Now there was a disciple at Damascus named Ananias. The Lord said to him in a vision, “Ananias.” And he said, “Here I am, Lord.” And the Lord said to him, “Rise and go to the street called Straight, and at the house of Judas look for a man of Tarsus named Saul, for behold, he is praying (Acts 9:10–11).
It is difficult to imagine how Ananias felt. He knew of Saul’s fearsome reputation and he protested, but the Lord reassured him (v. 15). So he went with confidence, and how wonderful it would have been to baptise Saul (v. 18). Possibly Saul now shared the ‘Lord’s supper’ for the first time (v. 19, see Luke 22:9).
It was now that this learned Pharisee realised what the prophets had foretold concerning the Messiah. He realised how wrong he had been. Having been commissioned to preach to the Gentiles, he would henceforth use his Roman name Paul rather than his Jewish name Saul. He dedicated his life to the service of his new master:
I thank him who has given me strength, Christ Jesus our Lord, because he judged me faithful, appointing me to his service, though formerly I was a blasphemer, persecutor, and insolent opponent. But I received mercy because I had acted ignorantly in unbelief, and the grace of our Lord overflowed for me with the faith and love that are in Christ Jesus (1 Timothy 1:12–14).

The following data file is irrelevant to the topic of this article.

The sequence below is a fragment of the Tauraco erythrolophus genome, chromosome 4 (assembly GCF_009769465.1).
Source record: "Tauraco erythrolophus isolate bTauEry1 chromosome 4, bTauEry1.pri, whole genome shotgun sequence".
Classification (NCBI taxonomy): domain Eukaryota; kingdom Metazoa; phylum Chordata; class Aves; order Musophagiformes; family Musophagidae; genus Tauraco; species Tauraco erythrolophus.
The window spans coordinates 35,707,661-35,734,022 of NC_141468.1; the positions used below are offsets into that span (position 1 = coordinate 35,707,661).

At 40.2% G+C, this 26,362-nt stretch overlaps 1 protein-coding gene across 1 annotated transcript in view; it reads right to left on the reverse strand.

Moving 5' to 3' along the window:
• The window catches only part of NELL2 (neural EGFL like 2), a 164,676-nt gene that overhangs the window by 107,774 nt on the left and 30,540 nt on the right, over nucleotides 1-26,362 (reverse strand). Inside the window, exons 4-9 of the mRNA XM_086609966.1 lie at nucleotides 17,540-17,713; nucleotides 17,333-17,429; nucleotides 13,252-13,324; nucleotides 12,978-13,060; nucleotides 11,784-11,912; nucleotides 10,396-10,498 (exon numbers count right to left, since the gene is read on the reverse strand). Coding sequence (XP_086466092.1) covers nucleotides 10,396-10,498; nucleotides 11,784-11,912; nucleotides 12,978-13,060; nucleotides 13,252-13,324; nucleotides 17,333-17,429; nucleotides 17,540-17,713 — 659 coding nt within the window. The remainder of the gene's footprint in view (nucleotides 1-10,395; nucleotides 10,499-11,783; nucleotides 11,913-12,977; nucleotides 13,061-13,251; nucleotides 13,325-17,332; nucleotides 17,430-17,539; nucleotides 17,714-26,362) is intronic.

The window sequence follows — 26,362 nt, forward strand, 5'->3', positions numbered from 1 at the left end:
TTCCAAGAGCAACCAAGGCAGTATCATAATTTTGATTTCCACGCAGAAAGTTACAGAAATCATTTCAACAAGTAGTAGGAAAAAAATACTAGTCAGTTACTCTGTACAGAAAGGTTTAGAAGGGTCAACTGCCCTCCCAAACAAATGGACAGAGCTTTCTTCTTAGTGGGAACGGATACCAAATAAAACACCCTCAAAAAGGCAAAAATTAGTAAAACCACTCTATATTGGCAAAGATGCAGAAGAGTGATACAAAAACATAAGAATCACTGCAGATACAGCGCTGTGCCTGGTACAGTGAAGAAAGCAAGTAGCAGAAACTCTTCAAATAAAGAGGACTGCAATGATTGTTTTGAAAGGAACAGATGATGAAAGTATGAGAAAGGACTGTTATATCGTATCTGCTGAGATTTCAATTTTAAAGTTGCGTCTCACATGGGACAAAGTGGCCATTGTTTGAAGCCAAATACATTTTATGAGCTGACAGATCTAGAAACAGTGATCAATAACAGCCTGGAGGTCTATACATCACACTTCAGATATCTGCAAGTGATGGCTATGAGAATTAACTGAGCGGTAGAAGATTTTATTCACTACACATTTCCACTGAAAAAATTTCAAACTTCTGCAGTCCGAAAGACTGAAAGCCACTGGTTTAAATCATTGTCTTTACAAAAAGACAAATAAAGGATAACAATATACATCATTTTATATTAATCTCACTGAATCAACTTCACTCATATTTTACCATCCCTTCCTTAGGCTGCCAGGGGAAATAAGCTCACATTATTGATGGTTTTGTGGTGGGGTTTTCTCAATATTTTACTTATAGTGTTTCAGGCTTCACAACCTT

What an honour and privilege to be in the presence of the risen Lord and hear his voice. In his new life Paul suffered many of the things he had inflicted on Christians, and more besides.
Saul had set himself against Christ, but the Lord prevailed as he always does. Even while he was persecuting the Christians Saul was actually assisting the spread of this new teaching, because wherever the scattered believers fled and settled, there they preached the Gospel (Acts 8:4). Then when the time was right the Lord confronted him and converted him, and he became a fearless, tireless preacher, taking the Gospel far and wide throughout the Roman Empire. And he left a priceless wealth of letters which are preserved in the New Testament, which are invaluable for us today if we, like him, choose to turn from our old lives and follow the Lord.
If anyone else thinks he has reason for confidence in the flesh, I have more: circumcised on the eighth day, of the people of Israel, of the tribe of Benjamin, a Hebrew of Hebrews; as to the law, a Pharisee; as to zeal, a persecutor of the church; as to righteousness under the law, blameless. But whatever gain I had, I counted as loss for the sake of Christ. Indeed, I count everything as loss because of the surpassing worth of knowing Christ Jesus my Lord. For his sake I have suffered the loss of all things and count them as rubbish, in order that I may gain Christ and be found in him, not having a righteousness of my own that comes from the law, but that which comes through faith in Christ, the righteousness from God that depends on faith—that I may know him and the power of his resurrection, and may share his sufferings, becoming like him in his death, that by any means possible I may attain the resurrection from the dead.